p. 210 – The number to call for vehicle access to the Adrian sewage ponds has changed: contact Kendall at (507) 841 3574.

Jackson County

p. 213 – In the Sioux Valley area [site 11], better access and birding for Skunk Lake is at the WMA on the south side of the lake. From Sioux Valley, go 2.5 mi. east on CR 4, then zigzag south-east-south-west on 410th Ave. for 2 mi., then back north on the two-track road through the WMA’s mixed habitats.    


Wabasha County

p. 241-242 – There are additional accesses to the woods and wetlands along the Mississippi River backwaters between Weaver and Kellogg, which are shown on Upper Mississippi River NWR maps:

• Two of these are along 622nd St., which turns east off CR 84, just north of the McCarthy Lake WMA sign [site 4]: i.e., the West Newton Chute and Halfmoon Lake landings (see map at fws.gov/sites/default/files/documents/Pool5%20%28Front%29.pdf).

• Three others are north of Lock & Dam #4 [site 6]: i.e., 0.4 mi. north of the dam at the corner of 657th St. and 140th Ave. (not labeled on the NWR map, but probably the best of these three), and Peterson Lake and Wilcox landings (see map at fws.gov/sites/default/files/documents/Pool4%20%28Back%29.pdf).

p. 242 – To reach Reads Landing [site 7], turn down to the river off US 61 at the inconspicuous CR 77 sign, 3 mi. northwest of MN 60.

Sibley County

p. 263 – The former Le Sueur sewage ponds [site 1] can still be scanned from the side road to the public access immediately west of the river or from the shoulder of southbound US 169, but there is no longer good access a half mile west of the river off 169.

p 264 – While Sand Lake [site 8] is visible from the public access on MN 15, 3 mi. south of Winthrop, there are better views from 310th St. west of MN 15 on the north side of the lake.  

Rice County

p. 269 – Among the lakes of secondary interest in the county is Circle Lake, which has two sites of note. One is its county park: from I-35 at exit #66, go 2.4 mi. west on CR 1, then 0.8 mi. southwest on Circle Lake Tr. The other is Canby Pond, adjacent to the east end of Circle L. (often attractive to waders and sometimes shorebirds): from I-35, go 1.4 mi. west on CR 1 to Canby Ave. / CR 60, 1.0 mi. south to 120th Court, then west and north along the west side of the pond.

p. 269 – The best place recently to look for Acadian Flycatchers and other specialties at Nerstrand Big Woods State Park [site 3] has been east of the campground along the Hidden Falls Trail.    

p. 270 – At Koester Prairie [site 9], Bell's Vireos were present in 2022 about 1/4 mi. east of the trailhead and WMA sign on Lamb Ave., 0.9 mi. south of CR 31.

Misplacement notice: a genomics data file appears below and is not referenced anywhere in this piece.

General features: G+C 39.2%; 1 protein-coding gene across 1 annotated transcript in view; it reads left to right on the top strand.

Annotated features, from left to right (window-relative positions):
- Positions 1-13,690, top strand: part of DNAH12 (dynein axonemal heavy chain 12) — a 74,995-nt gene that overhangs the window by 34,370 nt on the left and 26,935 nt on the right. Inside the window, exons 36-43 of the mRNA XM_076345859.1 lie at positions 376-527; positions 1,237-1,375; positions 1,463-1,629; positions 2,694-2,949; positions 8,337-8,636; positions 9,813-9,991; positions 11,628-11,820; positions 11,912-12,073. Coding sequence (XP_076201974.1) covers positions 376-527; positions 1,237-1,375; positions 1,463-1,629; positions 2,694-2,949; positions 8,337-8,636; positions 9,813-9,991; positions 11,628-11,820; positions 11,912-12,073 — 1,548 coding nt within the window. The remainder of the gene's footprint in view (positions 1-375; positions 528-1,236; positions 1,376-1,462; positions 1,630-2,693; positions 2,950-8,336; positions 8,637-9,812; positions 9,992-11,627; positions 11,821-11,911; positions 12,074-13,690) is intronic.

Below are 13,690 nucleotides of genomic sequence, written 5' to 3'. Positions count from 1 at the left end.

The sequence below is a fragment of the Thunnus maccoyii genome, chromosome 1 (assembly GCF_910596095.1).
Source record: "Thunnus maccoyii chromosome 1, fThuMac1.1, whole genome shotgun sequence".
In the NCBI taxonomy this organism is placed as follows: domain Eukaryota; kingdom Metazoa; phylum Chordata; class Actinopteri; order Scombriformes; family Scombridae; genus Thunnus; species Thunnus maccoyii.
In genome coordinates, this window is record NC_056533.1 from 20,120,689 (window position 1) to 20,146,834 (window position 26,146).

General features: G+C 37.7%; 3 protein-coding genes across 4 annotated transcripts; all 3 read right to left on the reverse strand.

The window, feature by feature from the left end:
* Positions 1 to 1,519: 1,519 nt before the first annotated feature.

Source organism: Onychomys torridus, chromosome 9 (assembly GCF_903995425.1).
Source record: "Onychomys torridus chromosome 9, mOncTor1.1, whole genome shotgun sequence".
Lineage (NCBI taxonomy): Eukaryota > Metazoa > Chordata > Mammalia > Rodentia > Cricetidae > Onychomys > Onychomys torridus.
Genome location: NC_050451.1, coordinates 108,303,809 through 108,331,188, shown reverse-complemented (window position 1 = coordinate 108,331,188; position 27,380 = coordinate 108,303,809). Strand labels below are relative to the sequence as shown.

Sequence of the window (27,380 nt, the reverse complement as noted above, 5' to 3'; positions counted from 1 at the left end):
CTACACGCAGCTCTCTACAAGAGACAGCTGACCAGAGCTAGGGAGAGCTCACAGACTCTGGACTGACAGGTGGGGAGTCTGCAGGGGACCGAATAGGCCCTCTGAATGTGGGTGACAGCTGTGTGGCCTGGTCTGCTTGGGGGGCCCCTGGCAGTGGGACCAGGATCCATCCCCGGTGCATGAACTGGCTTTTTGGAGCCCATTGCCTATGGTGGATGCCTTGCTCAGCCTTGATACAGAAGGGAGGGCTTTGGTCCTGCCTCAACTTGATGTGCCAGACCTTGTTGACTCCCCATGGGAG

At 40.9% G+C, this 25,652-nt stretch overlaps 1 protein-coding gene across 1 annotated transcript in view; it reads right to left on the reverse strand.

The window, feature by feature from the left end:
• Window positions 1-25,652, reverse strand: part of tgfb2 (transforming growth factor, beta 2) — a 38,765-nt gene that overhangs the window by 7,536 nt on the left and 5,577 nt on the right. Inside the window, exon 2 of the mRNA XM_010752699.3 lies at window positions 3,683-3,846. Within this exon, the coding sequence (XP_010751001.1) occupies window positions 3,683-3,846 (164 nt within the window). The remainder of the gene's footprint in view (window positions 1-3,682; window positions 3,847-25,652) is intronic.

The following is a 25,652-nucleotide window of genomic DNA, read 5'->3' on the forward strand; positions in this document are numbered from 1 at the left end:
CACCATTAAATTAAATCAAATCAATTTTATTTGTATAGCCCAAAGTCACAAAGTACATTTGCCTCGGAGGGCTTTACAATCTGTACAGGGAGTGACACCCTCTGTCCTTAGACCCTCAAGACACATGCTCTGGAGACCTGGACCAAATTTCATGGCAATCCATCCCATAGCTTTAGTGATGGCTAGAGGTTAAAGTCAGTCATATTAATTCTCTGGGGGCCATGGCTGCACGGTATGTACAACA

Goodhue County

p. 272 – From Red Wing, the easiest way to Colville Park [site 5] is via US 61: turn south at the first MN 292 sign, 1 mi. east of the stoplight at US 63.

p. 274 – In the Prairie Island area, the road to the casino (Sturgeon Lake Rd.) is marked by a relatively inconspicuous stop sign on CR 18 that can be missed. This road brings you first to the casino: next turn left at the sign for the marina on Sturgeon Lake [site 13]: then return to Sturgeon Lake Rd., continue to the curve going right, and jog left to another public access at the backwaters; and rerurn to the main road which becomes Wakonade Rd. leading to more backwaters and the lock & dam [site 14].

Dakota County

p. 276 – The trail on top of the levee in the Lake Rebecca area [site 3] extends from the dam, west past the north end of Lake Rebecca, and eventually to CR 42. Also be sure check the Washington County side of the river north of the US 61 bridge – a Roseate Spoonbill stood on the flats here a few years back.

p. 277 – Fortunately, the 140th Street Marsh [site 5] has mostly recovered from the impact of the extension of the adjacent landfill in 2020. In addition to the Willet, White-faced Ibis, and Bell’s Vireo seen here in 2021, during 2022 there were reports of 24 shorebirds (including avocet), another Bell’s Vireo, Lark and Henslow’s sparrows, and Blue Grosbeak.

Carver County  

p. 287 – The gated trail a half mile from the Sibley Co. line on CR 40 [site 1] has been abandoned, is overgrown, and no longer passable.

p. 287 – The trails in Minnesota Valley NWR [site 2] on Rapids Lake Rd. west of the Rapids Lake Visitor Center and from the North Hunter Lot on CR 11 mostly pass through grasslands before coming to the woods; look for Henslow Sparrow and other species partial to such open terrain.    

Wright County

p. 297 – Amended directions to the public access on the north side of Pelican Lake [site 6] at Fallon Avenue: from CR 37, go 100 yards south on Fallon Ave. (not to the end of Fallon), then east at the public access sign to Holker’s Landing.

Anoka County

p. 319 – If birding Centerville Lake in summer [site 13], be aware of the Acadian Flycatchers found in at least the past two years about a mile west of Centerville L. Find your way up to I-35W, take the Lake Dr. / CR 23 exit (#36), go 1.2 mi. south to Aqua Ln., then turn 0.6 mi. east, and listen on the south side of the road.


Sherburne County

p. 328 – The parking lot on the Sherburne side of the Mississippi opposite Monticello [site 3] no longer has an actual church but still provides a view of the river. When traveling northwest from MN 25 on CR 11, however, you cannot turn left to access this lot: accordingly, go 0.3 mi. northwest from 25 on CR 11, turn around at the driveway on the right, then return southeast to 187th Ave. and turn right.       

p. 330 – Amended directions to the Zimmerman sewage ponds: From CR 4 / Fremont Ave., go 0.8 mi. south on 2nd St. E through town and past the disc golf course, then turn right at the gate to the city compost site, and continue another 0.2 mi. south.


Pine County

p. 355 – The directions to Gandy Dancer Forest Road [site 6] should include going north on CR 31 to Cloverton (as shown on the county map) – not Cloverdale.

Beltrami County